On paper Dosage is easy to understand, on the palate it is as everything is with Champagne, extremely complex. Zero Dosage can be seen as a trend supported by producers and sommeliers, for whom terroir is the holy grail and any Dosage no matter how small is seen as betrayal. At the same time climate change plays a part, the Champagne has become warmer, grapes are ripenening earlier, there are fewer bad vintages which means the need for high Dosage is not necessary.
Also tastes change and how we drink champagne play a factor. As an aperitif or without food as a partner, a certian amount of Dosage is advantageous. Where Zero Dosage or Brut Natur comes into its own is with food pairing. Champagne made with Chardonnay or Pinot Blanc is as good a partner to haut cuisine as white Burgund, Riesling or Chenin Blanc can be. Obviously the style of Champagne and where it comes from plays a large part in what types of food are suitable. Richer Champagnes from the grand cru sites of the Côte de Blanc are going to work better with Bresse Poularde, Turbot, Scallops etc than Chardonnays from lesser sites.
Similiarly the red wine based champagnes can easily be paired with foods where a red Burgundy would work. A recently tasted Reflet d'Antan from Bêreche had identical structure and aromas as a Pommard.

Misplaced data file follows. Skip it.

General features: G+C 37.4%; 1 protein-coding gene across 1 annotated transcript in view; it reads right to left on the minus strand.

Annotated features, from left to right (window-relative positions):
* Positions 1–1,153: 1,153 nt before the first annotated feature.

As with other wines a lot of experimentation is required to find the styles/producers that suit the individual palate.
What I find curious is how prominent testers award big scores to champagnes. Big champagnes like Salon, Cristal etc get high points where the dosage is often in the upper Brut region, and Champagnes with little or no Dosage are awarded lower scores. As someone who has the chance to take part in many profesional tastings, tasting 100+ wines in one day is challenging, tasting 30+ Champagnes in day is not advisable. Just as in wine tasting richer, more fruit forward champagnes are more appealing, zero brut or brut nature can come across as tonicy and this is probably reflected on how points are issued. Also take into consideration, a tester takes a sip and spits it out and with their highly attuned palates are capable of detecting aromas where mere mortals detect nothing. Were they to drink a whole bottle over the course of an evening, how would their cocksureness in making absolute pronoucements stand up to their initial assessment.